Case In Point
Appellate Court Refuses to Extend Time for Filing of Leave to Appeal: Case Lacked Merit
Date: December 2, 2016
In Reid v College of Chiropractors of Ontario, the Ontario Court of Appeal recently reviewed the test for extending time to file leave to appeal. The Court dismissed the motion for an extension of time on the basis that the proposed appeal lacked merit. The decision provides a helpful summary of the test for extending time and affirms the need to assess the merits of the proposed appeal, even where there may be an alternate ground to deny a request for an extension.
Dr. Reid, a chiropractor, was subject to disciplinary proceedings arising out of a series of complaints made to the College of Chiropractors. As a result of the proceedings, a Discipline Committee panel imposed a 12-month suspension of Dr. Reid’s licence, remedial measures and a $10,000 fine. Dr. Reid was ordered to pay the College’s significant costs of approximately $166,000.
Dr. Reid unsuccessfully appealed the decisions to the Divisional Court, which dismissed the appeal on June 13, 2016. Dr. Reid’s counsel advised him that he had 30 days – instead of the requisite 15 days – to file his notice of motion seeking leave to appeal to the Court of Appeal. Dr. Reid missed the deadline.
The Court of Appeal agreed with the College that Dr. Reid’s motion for an extension of time would not be in the interests of justice. In dismissing the motion, the Court reaffirmed the governing principle of the test for extending time, which is whether the “justice of the case” requires that an extension be given. Each case depends on its own circumstances. The following are relevant considerations:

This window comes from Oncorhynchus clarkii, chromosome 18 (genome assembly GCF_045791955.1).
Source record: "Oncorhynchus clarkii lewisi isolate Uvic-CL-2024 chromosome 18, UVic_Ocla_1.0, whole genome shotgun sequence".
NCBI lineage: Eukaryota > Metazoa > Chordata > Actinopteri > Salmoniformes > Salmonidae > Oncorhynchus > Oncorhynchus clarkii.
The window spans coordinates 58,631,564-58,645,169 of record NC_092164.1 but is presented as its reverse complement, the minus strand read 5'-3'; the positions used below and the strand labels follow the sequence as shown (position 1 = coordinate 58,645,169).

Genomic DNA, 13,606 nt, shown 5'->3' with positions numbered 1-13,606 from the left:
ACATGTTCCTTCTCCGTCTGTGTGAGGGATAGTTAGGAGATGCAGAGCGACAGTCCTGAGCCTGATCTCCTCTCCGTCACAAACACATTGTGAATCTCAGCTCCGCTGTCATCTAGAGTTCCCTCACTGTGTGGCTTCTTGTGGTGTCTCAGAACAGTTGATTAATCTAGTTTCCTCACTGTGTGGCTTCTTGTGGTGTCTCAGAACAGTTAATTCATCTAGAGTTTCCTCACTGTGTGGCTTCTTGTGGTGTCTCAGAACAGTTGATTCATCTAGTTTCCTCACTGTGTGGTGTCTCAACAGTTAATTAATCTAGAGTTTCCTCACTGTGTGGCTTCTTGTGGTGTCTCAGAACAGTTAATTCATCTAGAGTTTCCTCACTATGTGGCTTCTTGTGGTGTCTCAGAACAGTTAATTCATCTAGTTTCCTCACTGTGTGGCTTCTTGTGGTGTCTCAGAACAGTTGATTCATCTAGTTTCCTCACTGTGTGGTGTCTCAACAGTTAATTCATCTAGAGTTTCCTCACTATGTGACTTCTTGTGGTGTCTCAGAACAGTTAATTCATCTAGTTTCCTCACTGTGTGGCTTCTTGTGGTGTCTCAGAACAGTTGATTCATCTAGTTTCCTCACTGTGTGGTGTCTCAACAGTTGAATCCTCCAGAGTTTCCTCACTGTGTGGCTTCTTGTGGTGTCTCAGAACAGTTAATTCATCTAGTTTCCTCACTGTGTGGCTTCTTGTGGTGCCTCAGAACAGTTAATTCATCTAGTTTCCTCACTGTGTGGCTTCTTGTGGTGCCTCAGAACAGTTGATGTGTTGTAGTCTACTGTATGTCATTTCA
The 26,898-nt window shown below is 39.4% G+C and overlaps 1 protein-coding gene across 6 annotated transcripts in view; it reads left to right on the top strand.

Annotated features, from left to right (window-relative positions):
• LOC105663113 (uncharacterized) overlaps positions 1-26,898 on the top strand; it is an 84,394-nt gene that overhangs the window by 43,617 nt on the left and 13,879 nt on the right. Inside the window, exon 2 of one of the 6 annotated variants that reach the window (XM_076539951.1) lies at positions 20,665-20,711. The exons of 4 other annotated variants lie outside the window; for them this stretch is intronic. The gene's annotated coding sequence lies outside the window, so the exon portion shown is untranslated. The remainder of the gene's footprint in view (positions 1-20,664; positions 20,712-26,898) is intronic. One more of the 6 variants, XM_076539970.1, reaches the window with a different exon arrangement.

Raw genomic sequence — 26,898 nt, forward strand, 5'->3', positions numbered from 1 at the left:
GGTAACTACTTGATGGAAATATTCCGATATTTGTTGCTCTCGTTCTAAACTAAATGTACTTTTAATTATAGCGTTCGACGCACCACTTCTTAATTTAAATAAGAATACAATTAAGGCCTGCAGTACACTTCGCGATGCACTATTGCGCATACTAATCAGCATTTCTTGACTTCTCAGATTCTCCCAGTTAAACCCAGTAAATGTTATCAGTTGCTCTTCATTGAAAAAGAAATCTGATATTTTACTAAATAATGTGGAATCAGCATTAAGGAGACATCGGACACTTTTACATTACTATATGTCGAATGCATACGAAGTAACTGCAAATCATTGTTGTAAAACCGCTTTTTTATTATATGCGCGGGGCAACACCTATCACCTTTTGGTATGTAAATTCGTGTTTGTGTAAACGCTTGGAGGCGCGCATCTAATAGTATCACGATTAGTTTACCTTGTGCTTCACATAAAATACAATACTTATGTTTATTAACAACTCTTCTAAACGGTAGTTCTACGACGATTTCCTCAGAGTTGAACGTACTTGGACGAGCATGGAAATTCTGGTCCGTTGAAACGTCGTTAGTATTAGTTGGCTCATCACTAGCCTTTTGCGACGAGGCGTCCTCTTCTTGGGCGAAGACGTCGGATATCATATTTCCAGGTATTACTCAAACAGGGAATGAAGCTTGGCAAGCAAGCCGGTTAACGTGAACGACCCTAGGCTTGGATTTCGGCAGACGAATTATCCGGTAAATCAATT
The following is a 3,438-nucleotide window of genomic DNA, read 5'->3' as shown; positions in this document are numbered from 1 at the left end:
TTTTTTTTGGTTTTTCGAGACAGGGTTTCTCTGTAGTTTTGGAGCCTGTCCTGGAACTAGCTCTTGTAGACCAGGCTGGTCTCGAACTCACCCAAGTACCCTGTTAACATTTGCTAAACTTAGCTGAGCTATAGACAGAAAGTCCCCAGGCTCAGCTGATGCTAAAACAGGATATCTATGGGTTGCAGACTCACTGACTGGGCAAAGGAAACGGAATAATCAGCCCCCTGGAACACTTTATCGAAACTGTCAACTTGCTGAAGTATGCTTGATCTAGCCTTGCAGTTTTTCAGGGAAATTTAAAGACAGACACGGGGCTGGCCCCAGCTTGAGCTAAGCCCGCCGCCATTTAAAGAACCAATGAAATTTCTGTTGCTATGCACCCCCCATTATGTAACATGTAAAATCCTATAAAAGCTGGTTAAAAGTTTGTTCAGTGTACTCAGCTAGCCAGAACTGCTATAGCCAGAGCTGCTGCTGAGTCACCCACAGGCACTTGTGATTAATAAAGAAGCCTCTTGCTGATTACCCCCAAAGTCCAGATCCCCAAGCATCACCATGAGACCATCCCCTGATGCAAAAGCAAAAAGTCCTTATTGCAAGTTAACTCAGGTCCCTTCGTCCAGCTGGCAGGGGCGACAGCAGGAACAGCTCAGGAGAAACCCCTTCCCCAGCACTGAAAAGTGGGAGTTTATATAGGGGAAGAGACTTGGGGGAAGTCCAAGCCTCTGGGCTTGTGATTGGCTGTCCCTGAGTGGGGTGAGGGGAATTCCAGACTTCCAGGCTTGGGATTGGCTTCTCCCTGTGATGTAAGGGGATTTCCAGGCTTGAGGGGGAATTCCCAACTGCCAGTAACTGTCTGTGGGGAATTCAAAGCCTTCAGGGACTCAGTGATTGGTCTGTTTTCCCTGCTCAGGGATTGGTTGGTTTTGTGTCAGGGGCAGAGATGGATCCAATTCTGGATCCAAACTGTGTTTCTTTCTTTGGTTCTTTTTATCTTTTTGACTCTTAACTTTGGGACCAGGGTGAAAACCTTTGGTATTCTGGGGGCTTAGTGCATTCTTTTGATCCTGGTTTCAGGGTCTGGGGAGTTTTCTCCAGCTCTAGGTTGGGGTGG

(a) whether the moving party formed a bona fide intention to seek leave to appeal within the relevant time period;
(b) the length of, and explanation for, the delay in filing;
(c) any prejudice to the responding party, caused, perpetuated or exacerbated by the delay; and
(d) the merits of the proposed appeal. (para 14)
The Court rejected Dr. Reid’s argument that the College’s costs decision would affect the reasonableness of future costs awards. Among other things, the Court recognized the College’s jurisdiction to order costs and its “right and responsibility to protect its members from the weight of the expense of protracted disciplinary hearings.”
The Court noted that the lack of evidence showing Dr. Reid formed an intention to appeal within the relevant time frame may be a sufficient basis upon which to dismiss the motion. However, the dismissal of the request for an extension ultimately rested on the finding that the proposed appeal was, in any event, without merit.
Sonya Sehgal is a 2016-2017 Articling Student with Hicks Morley.